Your Health

6 Ways to Repurpose Your Plastic Containers

Let's get organized

Now that you’ve invested in some glass and stainless steel food storage containers, maybe you’re wondering if you should Marie Kondo all the plastic ones you used to use? Instead adding them to the landfill, what if we told you that all those plastic containers can help you achieve a new level of organization zen? While we don’t recommend storing food in them anymore (for those of you who haven’t heard: these plastic food storage containers often have BPA or phthalates in them, which can leach into your food over time and cause all sorts of health problems), we also don’t think you have to throw them away.

So, what can you do? We have 6 great suggestions for you to repurpose those containers throughout your home.


1) Arts and Crafts Supplies

Plastic containers are great for corralling all sorts of art supplies. You can have a container full of crayons, one for markers, another for feathers, one for beads, and a big one can hold all the little jars of paint. Label each container and keep them in the drawer and you’ve got yourself an extremely organized art center. Are you a crafty person? Gather all your spools of ribbon and string, and put them in a storage container. If you want to go a step above, cut a few small holes in the container and feed the ribbon through the holes, then you don’t have to open the container to find the one you want, and it will keep the ribbons from getting tangled. A free homemade dispenser! Old plastic containers are also great for storing and sorting sewing supplies (it’s the same idea as that old cookie tin everyone’s grandma has that is full of buttons and needles instead of cookies).

2) Office Supplies

While an organized desk drawer might sound like an oxymoron, trust us, it’s great. You can keep the lids on the containers and stack them, or you can just use them to divide the drawer (this is perfect if you’ve lost the lids, which always happens!). No matter what, it will help you keep your paper clips, push pins, batteries, pens, rubber bands, random golf balls and old sunglasses in place.

3) Makeup

Nothing sucks more than having your favorite bronzer leaving traces wherever it goes. Be it the bottom of your makeup drawer, your travel bag, or even just on your bathroom sink. Of course, you can pick out a pretty makeup bag or some fancy organizer trays, but plastic containers you already own also work great (especially if you’ve already lost the lid). And, there are way easier to clean than a makeup bag. Plus, they are almost always clear so you can actually see what’s in there – that can’t always be said of the more expensive bathroom organizer trays or makeup bags. Keeping your eye shadows, eye liners, and lipsticks in separate containers helps you see all the options you have, so you don’t have to go rifling around to find the perfect combination.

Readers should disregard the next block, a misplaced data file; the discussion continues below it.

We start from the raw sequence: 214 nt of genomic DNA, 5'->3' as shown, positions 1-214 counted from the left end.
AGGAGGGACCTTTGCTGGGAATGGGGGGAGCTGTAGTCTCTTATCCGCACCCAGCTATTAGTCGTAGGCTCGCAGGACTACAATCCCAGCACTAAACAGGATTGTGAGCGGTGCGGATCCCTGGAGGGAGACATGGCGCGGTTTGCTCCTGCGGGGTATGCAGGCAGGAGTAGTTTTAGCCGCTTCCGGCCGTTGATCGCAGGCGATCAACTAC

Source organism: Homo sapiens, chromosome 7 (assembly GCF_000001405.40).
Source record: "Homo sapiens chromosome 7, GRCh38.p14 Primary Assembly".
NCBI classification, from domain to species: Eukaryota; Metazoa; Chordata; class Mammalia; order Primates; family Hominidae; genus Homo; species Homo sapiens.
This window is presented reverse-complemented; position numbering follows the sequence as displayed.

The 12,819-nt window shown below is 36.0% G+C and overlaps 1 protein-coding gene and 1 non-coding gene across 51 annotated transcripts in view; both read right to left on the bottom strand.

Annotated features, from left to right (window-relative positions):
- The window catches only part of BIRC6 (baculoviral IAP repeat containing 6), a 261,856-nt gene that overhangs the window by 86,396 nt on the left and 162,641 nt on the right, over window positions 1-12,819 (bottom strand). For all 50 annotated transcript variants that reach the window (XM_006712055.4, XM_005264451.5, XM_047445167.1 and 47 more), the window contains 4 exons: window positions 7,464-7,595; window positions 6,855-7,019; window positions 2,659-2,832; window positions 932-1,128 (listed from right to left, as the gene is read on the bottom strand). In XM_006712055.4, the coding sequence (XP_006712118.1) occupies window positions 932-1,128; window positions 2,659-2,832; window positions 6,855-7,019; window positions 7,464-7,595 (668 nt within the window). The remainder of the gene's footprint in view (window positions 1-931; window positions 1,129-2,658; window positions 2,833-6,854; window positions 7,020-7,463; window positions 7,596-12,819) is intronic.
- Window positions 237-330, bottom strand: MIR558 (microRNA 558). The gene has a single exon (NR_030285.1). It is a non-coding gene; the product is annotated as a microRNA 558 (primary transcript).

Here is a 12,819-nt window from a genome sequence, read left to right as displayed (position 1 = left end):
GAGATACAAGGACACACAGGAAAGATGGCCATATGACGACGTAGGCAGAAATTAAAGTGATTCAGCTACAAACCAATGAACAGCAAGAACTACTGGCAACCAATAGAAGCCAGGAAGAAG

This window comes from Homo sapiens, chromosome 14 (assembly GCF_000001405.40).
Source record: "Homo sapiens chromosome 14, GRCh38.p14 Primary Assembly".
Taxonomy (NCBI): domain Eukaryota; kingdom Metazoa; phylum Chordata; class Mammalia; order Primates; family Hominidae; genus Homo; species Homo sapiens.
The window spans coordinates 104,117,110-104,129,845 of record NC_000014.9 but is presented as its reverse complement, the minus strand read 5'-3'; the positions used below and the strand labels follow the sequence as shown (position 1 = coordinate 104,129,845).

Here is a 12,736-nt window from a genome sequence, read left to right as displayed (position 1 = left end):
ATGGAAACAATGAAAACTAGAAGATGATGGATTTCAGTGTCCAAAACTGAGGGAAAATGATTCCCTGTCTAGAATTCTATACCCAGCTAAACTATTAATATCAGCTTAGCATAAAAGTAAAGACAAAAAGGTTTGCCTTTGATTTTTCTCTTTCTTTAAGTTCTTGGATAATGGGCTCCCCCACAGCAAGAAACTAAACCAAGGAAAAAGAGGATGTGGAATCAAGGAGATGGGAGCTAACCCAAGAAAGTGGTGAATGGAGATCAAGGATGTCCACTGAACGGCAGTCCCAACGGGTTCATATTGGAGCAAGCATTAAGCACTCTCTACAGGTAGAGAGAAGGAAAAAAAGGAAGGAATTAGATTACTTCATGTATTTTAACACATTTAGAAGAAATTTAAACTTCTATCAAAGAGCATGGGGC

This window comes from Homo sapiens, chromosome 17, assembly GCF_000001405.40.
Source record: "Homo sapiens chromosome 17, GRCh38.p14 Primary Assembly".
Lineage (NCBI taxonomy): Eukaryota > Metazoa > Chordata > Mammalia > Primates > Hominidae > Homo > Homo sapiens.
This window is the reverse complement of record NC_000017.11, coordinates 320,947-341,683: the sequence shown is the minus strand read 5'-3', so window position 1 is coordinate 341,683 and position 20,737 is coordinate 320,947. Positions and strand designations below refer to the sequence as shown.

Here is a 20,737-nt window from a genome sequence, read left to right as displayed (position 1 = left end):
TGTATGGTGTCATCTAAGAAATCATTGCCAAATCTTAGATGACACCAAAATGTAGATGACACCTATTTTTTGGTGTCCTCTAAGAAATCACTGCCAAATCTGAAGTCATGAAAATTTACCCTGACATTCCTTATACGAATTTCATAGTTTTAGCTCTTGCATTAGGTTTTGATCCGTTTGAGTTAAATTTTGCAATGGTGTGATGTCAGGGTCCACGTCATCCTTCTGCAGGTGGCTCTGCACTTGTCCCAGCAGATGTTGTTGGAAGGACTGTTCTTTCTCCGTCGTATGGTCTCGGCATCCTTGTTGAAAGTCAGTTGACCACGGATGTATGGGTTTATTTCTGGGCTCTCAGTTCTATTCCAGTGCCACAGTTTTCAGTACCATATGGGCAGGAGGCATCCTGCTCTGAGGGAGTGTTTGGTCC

4) First Aid Kits

Plastic food containers are the perfect size for building a travel first aid kit. Throw in some bandaids, antiseptic, antibiotic ointment, antihistamine tablets, pain reliever, peptobismol, cotton balls, gauze, and an ace bandage. If you have a larger container and want to take it a step further, you can throw in some supplies to make an emergency kit. We always like to keep some power bars, a flashlight, baby wipes, and duct tape on hand. Then, if anything happens, you just grab the container and you have everything you need in one place.

5) Game Pieces and Small Toys

Let’s be real, who doesn’t have a board game with a penny replacing at least one of the pieces. It’s basically a fact of life. So, instead of trying to keep all the game pieces and cards in the original tiny plastic bags, keep them in some smaller plastic containers. Way easier to collect everything that way. They are also great for storing toys with lots of smaller pieces that would otherwise get lost at the bottom of the toy box. Similarly, if your kid loves to play dress up, you can store smaller accessories like jewelry and badges in a container so they aren’t constantly strewn around the house.

6) Pantry Organization

If you have lots of small jars of spices or packets of seasoning or even loose snacks, you can use old containers to organize your pantry. Keep your spice jars in one, then when you need spices just pull out the container. You can fill another with snacks like granola bars, fruit snacks, or crackers – this is great if you have kids, they can just grab something from that container. Plastic containers are also a good way to help bags take up less space. If you have bags of rice, quinoa, and pasta, you know how they like to fall and take up lots of shelf space? Try standing them all up in a container – they will take up way less space.

While plastic containers aren’t our go-to for leftovers or sauces, you can still use them to store dry good like rice, pasta, dried beans, granola, pretzels, etc. We tend to advise against plastic containers when the food inside them is acidic, fatty, or will be exposed to heat or UV light (like at a picnic), all of which make it much more likely that the chemicals will escape into food (1). But, dry goods that live in your pantry usually aren’t any of those things. So, prioritize your new glass and stainless steel containers for food headed to the fridge or microwave, and use the old plastic ones for things on your shelves.